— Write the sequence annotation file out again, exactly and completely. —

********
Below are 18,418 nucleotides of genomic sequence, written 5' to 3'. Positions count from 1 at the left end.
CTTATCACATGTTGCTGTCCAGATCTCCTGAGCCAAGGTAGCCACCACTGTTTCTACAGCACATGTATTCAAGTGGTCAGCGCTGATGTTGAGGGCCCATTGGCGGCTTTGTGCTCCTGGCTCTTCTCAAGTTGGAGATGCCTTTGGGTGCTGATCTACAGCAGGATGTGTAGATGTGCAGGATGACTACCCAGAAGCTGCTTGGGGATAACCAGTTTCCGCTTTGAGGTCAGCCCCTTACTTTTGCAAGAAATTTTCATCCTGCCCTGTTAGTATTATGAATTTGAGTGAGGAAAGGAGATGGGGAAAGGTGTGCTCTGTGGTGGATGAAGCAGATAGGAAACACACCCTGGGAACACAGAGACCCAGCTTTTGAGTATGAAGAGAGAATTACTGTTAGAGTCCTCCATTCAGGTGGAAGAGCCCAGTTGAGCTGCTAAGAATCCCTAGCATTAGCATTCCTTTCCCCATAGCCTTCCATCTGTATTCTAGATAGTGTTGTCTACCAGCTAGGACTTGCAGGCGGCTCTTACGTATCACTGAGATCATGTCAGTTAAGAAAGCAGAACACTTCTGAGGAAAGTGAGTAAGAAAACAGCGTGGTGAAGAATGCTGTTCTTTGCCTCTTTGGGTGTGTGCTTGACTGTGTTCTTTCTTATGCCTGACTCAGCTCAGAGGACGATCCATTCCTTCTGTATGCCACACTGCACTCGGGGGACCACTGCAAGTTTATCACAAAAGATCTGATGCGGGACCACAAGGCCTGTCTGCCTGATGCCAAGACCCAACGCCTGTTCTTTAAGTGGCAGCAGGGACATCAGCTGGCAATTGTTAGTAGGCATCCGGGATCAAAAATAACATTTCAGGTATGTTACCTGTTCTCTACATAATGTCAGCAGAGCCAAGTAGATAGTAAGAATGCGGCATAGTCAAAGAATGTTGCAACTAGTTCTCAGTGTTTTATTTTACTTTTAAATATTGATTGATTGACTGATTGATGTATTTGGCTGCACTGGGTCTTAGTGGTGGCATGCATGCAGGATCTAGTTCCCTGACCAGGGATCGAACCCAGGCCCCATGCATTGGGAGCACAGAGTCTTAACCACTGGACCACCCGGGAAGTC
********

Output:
Below are 18,418 nucleotides of genomic sequence, written 5' to 3'. Positions count from 1 at the left end.
CTTATCACATGTTGCTGTCCAGATCTCCTGAGCCAAGGTAGCCACCACTGTTTCTACAGCACATGTATTCAAGTGGTCAGCGCTGATGTTGAGGGCCCATTGGCGGCTTTGTGCTCCTGGCTCTTCTCAAGTTGGAGATGCCTTTGGGTGCTGATCTACAGCAGGATGTGTAGATGTGCAGGATGACTACCCAGAAGCTGCTTGGGGATAACCAGTTTCCGCTTTGAGGTCAGCCCCTTACTTTTGCAAGAAATTTTCATCCTGCCCTGTTAGTATTATGAATTTGAGTGAGGAAAGGAGATGGGGAAAGGTGTGCTCTGTGGTGGATGAAGCAGATAGGAAACACACCCTGGGAACACAGAGACCCAGCTTTTGAGTATGAAGAGAGAATTACTGTTAGAGTCCTCCATTCAGGTGGAAGAGCCCAGTTGAGCTGCTAAGAATCCCTAGCATTAGCATTCCTTTCCCCATAGCCTTCCATCTGTATTCTAGATAGTGTTGTCTACCAGCTAGGACTTGCAGGCGGCTCTTACGTATCACTGAGATCATGTCAGTTAAGAAAGCAGAACACTTCTGAGGAAAGTGAGTAAGAAAACAGCGTGGTGAAGAATGCTGTTCTTTGCCTCTTTGGGTGTGTGCTTGACTGTGTTCTTTCTTATGCCTGACTCAGCTCAGAGGACGATCCATTCCTTCTGTATGCCACACTGCACTCGGGGGACCACTGCAAGTTTATCACAAAAGATCTGATGCGGGACCACAAGGCCTGTCTGCCTGATGCCAAGACCCAACGCCTGTTCTTTAAGTGGCAGCAGGGACATCAGCTGGCAATTGTTAGTAGGCATCCGGGATCAAAAATAACATTTCAGGTATGTTACCTGTTCTCTACATAATGTCAGCAGAGCCAAGTAGATAGTAAGAATGCGGCATAGTCAAAGAATGTTGCAACTAGTTCTCAGTGTTTTATTTTACTTTTAAATATTGATTGATTGACTGATTGATGTATTTGGCTGCACTGGGTCTTAGTGGTGGCATGCATGCAGGATCTAGTTCCCTGACCAGGGATCGAACCCAGGCCCCATGCATTGGGAGCACAGAGTCTTAACCACTGGACCACCCGGGAAGTC